Vol. 6, Issue 2, June 14, 2018
Hamilton's Labour Market Connection
Your weekly news & updates from WPH!
In this week's edition: WPH event helps to educate employers and service providers regarding mental health issues; CivicAction offers a free mental health tool for the workplace assessment; Why studying the humanities is important for future job seekers.
Breaking down the stigma surrounding mental health at Supporting Healthy Minds at Work
Workforce Planning Hamilton and our partner the City of Hamilton, Public Health Services, Healthy Environments Division, Healthy and Safe Communities Department held a successful mental health event on June 8, 2018 at McMaster Innovation Park.

Over 70 employers and service providers attended and listened to an outstanding keynote address by Nick Petrella, a professor and mental health advocate from Mohawk College.

By sharing his own story Nick seeks to dispel the myths and stigma surrounding mental illness. His advice was to reach out today via text message to any of our friends who we feel might need some support.

Two workshops followed by Stuart Hooper, Workplace Safety and Prevention Services; and by Catherine Howson, Catholic Family Services.

Guests had time to network and visit displays by mental health service providers.

A takeaway from the event was a handout listing how to help employees and clients who may have mental health issues; a list of crisis lines and programs; and resources for service providers and for employers.

MindsMatter tool: Free online assessment for mental health in the workplace

An estimated 1 in 2 people in the Greater Toronto and Hamilton Area’s (GTHA) labour force have experienced a mental health issue, and 82% of people surveyed report that mental illness impacts their work. Over the next decade, current mental health issues could cost the GTHA almost $17 billion in lost productivity.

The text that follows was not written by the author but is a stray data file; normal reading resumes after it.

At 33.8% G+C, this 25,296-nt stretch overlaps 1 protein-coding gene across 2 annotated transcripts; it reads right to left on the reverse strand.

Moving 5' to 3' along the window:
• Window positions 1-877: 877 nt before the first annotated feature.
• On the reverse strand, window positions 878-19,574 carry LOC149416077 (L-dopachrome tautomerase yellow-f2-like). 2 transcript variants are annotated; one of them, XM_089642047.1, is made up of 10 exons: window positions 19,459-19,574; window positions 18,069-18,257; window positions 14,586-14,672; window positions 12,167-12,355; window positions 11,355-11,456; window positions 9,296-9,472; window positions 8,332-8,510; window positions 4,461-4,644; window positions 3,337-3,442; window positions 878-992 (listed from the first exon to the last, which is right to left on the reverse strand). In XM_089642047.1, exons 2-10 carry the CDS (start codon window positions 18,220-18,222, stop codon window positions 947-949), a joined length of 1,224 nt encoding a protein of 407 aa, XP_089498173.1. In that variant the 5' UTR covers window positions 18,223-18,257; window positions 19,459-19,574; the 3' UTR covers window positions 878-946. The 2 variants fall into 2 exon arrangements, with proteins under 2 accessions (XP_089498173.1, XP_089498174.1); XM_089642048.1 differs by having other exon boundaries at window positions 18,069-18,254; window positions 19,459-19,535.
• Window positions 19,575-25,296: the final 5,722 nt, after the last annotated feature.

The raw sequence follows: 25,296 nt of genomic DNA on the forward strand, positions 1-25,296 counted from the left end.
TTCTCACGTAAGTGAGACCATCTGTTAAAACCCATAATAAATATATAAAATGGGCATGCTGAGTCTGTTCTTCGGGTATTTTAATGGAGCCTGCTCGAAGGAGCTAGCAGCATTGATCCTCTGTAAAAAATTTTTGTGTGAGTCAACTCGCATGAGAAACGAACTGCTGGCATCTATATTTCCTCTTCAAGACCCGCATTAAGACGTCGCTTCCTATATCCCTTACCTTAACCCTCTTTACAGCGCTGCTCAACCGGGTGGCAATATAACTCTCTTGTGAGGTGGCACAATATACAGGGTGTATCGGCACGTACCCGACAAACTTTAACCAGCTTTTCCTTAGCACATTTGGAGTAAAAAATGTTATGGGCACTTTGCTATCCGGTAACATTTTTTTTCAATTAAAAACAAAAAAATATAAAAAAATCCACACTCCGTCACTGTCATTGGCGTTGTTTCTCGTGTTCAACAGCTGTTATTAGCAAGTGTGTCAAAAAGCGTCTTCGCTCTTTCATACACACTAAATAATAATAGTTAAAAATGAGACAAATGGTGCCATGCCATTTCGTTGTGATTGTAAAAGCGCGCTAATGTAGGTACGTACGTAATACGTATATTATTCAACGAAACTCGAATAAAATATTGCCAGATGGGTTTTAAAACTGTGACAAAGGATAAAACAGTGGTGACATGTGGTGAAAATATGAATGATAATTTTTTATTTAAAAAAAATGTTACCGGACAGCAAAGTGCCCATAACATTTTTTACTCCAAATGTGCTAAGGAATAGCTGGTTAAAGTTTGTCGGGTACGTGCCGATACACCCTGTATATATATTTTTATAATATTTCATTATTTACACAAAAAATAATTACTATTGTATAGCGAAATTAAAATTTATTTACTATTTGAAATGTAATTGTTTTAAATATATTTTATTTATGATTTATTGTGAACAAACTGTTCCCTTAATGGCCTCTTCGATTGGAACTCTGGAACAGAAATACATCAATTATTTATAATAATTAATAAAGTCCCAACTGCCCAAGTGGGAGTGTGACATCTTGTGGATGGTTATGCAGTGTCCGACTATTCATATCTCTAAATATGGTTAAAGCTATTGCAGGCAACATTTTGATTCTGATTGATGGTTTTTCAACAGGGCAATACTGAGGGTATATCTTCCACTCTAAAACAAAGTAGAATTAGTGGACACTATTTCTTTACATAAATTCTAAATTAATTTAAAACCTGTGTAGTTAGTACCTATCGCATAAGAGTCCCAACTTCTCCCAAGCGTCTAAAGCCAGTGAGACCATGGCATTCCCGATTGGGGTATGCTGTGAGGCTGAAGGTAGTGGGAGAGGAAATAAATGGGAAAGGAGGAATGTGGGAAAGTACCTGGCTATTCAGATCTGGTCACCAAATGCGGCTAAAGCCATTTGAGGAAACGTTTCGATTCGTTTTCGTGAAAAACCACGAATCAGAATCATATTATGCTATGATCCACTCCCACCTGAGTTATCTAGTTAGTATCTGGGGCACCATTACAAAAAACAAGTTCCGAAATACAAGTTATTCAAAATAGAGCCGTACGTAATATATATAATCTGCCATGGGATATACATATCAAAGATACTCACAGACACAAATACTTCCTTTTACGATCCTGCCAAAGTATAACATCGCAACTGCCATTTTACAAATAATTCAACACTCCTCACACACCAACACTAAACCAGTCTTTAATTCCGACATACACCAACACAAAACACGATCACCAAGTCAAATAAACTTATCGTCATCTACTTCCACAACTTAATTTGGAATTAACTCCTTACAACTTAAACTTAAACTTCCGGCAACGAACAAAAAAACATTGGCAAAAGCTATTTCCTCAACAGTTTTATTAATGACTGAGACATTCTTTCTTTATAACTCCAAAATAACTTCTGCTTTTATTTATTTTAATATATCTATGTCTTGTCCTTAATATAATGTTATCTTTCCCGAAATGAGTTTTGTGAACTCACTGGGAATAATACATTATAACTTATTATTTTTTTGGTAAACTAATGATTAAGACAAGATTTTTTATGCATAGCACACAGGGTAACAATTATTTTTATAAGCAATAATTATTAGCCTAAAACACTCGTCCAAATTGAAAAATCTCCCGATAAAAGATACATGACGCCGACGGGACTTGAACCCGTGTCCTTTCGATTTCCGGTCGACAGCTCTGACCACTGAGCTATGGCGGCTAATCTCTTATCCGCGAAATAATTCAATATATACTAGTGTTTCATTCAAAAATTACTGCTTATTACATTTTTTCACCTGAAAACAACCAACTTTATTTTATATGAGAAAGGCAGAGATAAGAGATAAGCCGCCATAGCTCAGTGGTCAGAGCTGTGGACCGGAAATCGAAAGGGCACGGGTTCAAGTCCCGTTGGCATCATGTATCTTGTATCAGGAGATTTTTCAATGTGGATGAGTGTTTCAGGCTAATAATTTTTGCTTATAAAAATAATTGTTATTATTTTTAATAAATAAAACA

Beyond compassion, there is a strong business case for supporting better mental health in our workplace and the appetite to do more.

According to the Canadian Mental Health Association, while 32% of Canadian business leaders are taking action to support workplace mental health, 42% more are interested, but haven’t taken action due to lack of time, resources, or know-how.

The MindsMatter assessment is an online tool designed to help overcome these barriers, letting you quickly know where your organization is at with mental health. 

When you have completed it, you will receive a tailored report you can download with key actions and recommended resources to take the next step.

The tool is free, confidential, easy to use and takes under three minutes to complete. 

How a humanities degree will serve job seekers in a disruptive economy
Communication, observation, empathy and logical thinking: these frequently undervalued skills can be called “essential skills,” because we all need them every day, though we don’t always use them well.

They are the foundational skills that allow us to learn and live and work productively with other people. They are the skills that determine our chances of succeeding. They are the skills of leadership.

These essential skills are the ones most sought by some of the largest, most successful organizations. Those blue-chip employers recognize that their future leaders are people who can understand and communicate about the world around them.

People learn to do this by studying the humanities, the academic fields that have somehow fallen from the nest of subjects considered most worth studying.

Labour Force Information, Hamilton -
May 2018
Workforce Planning Hamilton | 905-521-5777| [email protected] | www.workforceplanninghamilton.ca